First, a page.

The Washington PostDemocracy Dies in Darkness

Red America is growing because blue America is shrinking

A moving van in the Rosewood neighborhood in Myrtle Beach, S.C., on Sept. 19. (Madeline Gray for The Washington Post)
4 min

Rural America is dying faster than it is producing new children. Census Bureau data released Thursday shows that, between 2021 and 2022, nearly 645,000 residents of rural counties died while only 494,000 were born.

The good news is that the population in those counties grew anyway — thanks to more than 163,000 new residents, almost certainly from more-populous parts of the country.

Or, put slightly differently: Red America is growing because blue America is shrinking.

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To be fair, what the Census Bureau released isn’t a county-to-county migration data set. (Its most recent state-to-state data do show a lot of blue-to-red movement, for what it’s worth.) Instead, it’s a breakdown of the population change in each county since 2021, delineated by births, deaths and migration.

Overall, large urban counties (using definitions from the University of Wisconsin’s Population Health Institute) saw a slight decline in population, while rural ones saw a slight increase. Since “urban” and “rural” correspond to “strongly Democratic” and “strongly Republican,” the same pattern applies to counties that voted most heavily for President Biden or Donald Trump in 2020. Counties that backed Biden by more than 10 percentage points lost about 140,000 residents. Those that backed Trump by more than 10 percentage points added 991,000.

The map above shows the shift, with each county’s population shown as a circle scaled to its population percentile. (In other words, the largest 10 percent of counties have the largest circles and the smallest 10 percent, the smallest.) You can see some regional patterns; counties adjoining the Mississippi River from Illinois to Louisiana generally lost population, as did counties in Appalachia. Counties in Florida mostly added people.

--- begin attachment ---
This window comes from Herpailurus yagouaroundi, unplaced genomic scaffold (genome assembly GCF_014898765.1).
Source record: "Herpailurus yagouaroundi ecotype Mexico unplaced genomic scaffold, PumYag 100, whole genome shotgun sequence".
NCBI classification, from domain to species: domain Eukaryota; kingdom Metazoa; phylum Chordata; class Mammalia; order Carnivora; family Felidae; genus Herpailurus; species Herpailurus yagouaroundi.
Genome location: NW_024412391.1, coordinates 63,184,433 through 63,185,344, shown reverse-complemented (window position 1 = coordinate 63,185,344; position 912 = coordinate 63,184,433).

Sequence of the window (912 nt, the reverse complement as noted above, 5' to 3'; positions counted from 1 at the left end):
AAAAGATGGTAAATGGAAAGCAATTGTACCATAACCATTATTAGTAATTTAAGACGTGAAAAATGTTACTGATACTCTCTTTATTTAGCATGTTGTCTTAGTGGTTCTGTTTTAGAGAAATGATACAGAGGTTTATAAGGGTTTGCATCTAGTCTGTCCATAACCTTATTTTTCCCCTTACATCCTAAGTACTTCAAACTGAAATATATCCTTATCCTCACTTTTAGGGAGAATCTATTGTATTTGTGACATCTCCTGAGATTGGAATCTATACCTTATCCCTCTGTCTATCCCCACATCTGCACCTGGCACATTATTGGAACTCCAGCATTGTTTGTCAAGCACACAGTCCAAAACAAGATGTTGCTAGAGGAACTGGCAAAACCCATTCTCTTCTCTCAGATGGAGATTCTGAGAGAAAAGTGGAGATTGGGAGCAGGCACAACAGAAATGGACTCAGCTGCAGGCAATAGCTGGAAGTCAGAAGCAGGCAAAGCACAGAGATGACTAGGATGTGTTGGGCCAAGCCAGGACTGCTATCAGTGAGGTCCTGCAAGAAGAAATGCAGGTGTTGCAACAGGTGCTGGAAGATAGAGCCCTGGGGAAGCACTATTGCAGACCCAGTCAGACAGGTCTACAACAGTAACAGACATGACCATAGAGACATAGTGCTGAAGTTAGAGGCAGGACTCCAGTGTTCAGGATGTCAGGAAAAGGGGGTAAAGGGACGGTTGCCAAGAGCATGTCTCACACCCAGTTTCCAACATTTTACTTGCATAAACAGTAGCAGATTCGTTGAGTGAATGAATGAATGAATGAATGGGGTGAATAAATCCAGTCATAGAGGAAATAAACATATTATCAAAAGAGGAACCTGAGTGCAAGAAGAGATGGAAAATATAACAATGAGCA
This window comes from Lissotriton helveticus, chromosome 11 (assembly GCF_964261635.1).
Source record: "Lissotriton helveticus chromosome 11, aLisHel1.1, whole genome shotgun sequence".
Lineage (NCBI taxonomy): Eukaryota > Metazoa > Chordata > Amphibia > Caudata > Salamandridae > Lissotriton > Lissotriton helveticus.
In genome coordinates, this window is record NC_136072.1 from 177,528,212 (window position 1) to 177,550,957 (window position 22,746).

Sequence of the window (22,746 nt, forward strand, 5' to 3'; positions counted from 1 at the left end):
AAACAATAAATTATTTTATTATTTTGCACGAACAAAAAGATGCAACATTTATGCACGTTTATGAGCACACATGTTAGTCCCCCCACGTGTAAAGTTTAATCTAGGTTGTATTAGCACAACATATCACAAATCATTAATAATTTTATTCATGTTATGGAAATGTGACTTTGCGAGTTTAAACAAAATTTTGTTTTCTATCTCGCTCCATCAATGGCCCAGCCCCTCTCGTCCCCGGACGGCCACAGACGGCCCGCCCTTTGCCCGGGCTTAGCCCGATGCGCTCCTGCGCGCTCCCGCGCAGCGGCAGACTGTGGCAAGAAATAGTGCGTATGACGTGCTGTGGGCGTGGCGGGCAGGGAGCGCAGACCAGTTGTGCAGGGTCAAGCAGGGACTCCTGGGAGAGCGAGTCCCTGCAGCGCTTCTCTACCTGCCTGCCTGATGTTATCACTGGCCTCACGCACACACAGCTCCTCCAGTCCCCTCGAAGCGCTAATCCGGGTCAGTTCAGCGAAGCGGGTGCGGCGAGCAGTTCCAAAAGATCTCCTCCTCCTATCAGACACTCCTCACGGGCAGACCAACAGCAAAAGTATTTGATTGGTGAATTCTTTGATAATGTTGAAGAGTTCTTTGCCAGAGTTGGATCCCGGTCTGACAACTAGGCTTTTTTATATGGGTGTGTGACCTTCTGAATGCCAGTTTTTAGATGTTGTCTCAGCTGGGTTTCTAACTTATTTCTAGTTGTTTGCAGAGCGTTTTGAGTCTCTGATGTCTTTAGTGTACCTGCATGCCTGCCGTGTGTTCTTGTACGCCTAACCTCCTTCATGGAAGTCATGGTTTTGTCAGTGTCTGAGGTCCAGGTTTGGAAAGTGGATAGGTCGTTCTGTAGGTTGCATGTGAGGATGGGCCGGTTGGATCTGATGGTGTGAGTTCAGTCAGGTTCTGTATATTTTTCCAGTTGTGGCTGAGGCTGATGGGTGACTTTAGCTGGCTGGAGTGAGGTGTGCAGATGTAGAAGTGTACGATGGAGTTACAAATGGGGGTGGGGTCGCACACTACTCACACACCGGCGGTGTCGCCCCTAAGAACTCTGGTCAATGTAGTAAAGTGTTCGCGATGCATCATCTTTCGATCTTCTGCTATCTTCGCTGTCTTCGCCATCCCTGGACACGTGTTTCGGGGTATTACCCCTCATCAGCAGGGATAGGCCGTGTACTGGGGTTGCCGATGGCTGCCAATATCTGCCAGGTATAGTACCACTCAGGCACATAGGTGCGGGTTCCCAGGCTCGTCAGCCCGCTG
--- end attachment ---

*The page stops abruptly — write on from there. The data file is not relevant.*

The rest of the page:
The population growth in rural areas, though, came despite the imbalance in what’s called “natural” population growth: the difference between births and deaths. The most Democratic counties saw bigger natural net gains, in part because they’re more populous. The reddest counties lost more residents from death than they added from births.

It is likely that lower rates of vaccinations in red counties contributed to this pattern.

So how did red counties add population? People moved there. Rural counties added about 207,000 new residents from migration while urban counties lost 328,000. The counties that backed Trump by at least 10 points in 2020 added nearly 1.2 million residents.

On the map you can see where people were moving from; the New York City area and Southern California stand out in particular. (Manhattan actually added people, but the city’s other four boroughs lost far more.)

The figures above include both domestic and international migration. If we look at the international migration in each county, the pattern is different: Nearly every county added more residents from other countries than they lost to emigration. That was particularly true in cities.

That cities and heavily blue areas added so many international residents reinforces how dramatic the domestic exodus was. Urban areas lost 829,000 residents to other counties from 2021 to 2022; the most heavily Democratic counties lost almost 1.2 million. This doesn’t mean political doom for Democrats, mind you; a big chunk of those moving from cities to suburbs or rural areas will keep voting Democratic and potentially shift partisan margins in their new neighborhoods.

We should note that the disproportionate sizes of these county groupings is important. Yes, urban counties lost nearly 50,000 residents in total, but that’s relative to a 2021 population of more than 100 million people. You can shed a small fraction of New York City’s population and see huge percentage-point jumps in the number of people in less-populated rural areas.

That holds for blue and red counties, too. Red counties added less than 1 percent of their population in 2022. The most heavily Democratic counties lost less than a tenth of a percentage point. But blue counties overall gained residents, too, thanks to having more births than deaths.

Subtle changes. Over time — over more than 12 months, that is — such subtle changes can have a big effect.